The Senate unanimously approved child nutrition reauthorization yesterday, a big step forward for a bill fighting for time amidst a busy legislative agenda.
The Healthy, Hunger-Free Kids Act reauthorizes federal child nutrition programs, sets nutritional standards for all food sold in schools, and increases the reimbursement rate for the first time in over three decades, by approximately 6 cents a meal. The $4.5 billion bill is paid for through offsets and stimulus funding.
Senator Blanche Lincoln (D-AR) Chairwoman of the Senate Agriculture
Committee, has been urging her colleagues, via floor statements, press
conference, and media appearances, to act before the August recess, as the
current extension of child nutrition programs expires Sept. 30.
“[T]he Senate has seized a tremendous opportunity to do what’s right for our children and our families,” Lincoln said in a statement yesterday. “The Healthy, Hunger-Free Kids Act will finally put us on a path toward improving the health of the next generation of Americans, providing common-sense solutions to tackling childhood hunger and obesity. This is a resounding victory for our nation’s children and an investment that will last a lifetime.”
All that, and it was unanimous.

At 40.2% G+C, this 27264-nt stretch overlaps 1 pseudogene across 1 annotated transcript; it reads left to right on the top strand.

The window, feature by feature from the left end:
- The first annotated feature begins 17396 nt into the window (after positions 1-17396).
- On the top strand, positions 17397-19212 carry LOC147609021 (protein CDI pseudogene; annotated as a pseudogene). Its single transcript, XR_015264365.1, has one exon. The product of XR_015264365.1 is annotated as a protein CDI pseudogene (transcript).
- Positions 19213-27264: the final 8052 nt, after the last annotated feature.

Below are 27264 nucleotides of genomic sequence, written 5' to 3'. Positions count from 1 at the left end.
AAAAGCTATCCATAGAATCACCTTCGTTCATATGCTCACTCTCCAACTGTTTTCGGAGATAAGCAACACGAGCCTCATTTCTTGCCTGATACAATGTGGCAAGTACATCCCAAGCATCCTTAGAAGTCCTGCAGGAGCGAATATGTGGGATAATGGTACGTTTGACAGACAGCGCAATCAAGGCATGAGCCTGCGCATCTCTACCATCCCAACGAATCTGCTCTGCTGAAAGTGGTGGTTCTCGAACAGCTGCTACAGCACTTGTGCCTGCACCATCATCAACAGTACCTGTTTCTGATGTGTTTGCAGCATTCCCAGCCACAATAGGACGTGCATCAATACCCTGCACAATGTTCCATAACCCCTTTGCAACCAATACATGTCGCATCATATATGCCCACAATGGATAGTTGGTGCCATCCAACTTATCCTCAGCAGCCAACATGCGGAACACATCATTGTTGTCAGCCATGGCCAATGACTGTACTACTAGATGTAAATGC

“With passage of this bill, we are breathing some fresh, bipartisan air into the Senate,” said Lincoln. “It just goes to show that when you are willing to roll up your sleeves, work across the aisle, and make the tough choices in a collective, bipartisan manner, that you can see real results.”
First Lady Michelle Obama, who has championed the reauthorization as a central tenet of her nationwide campaign to combat childhood obesity, also praised the bill’s passage.
“I am thrilled that Congress has taken a major step forward today in passing the Child Nutrition bill–a groundbreaking piece of legislation that will help us provide healthier school meals to children across America and will play an integral role in our efforts to combat childhood obesity,” said Mrs. Obama in a statement released from the White House.
“Over the past few months, this bill has garnered widespread support from both Democrats and Republicans, all of whom care deeply about the health and wellbeing of our children and are committed to ensuring they have the nutrition they need to learn, grow and succeed,” added Mrs. Obama.
The House version of the bill, which costs $8 billion over ten years and does not have adequate offsets, has yet to be brought to a vote.
Detailed summaries of the Healthy, Hunger-Free Kids Act are available here.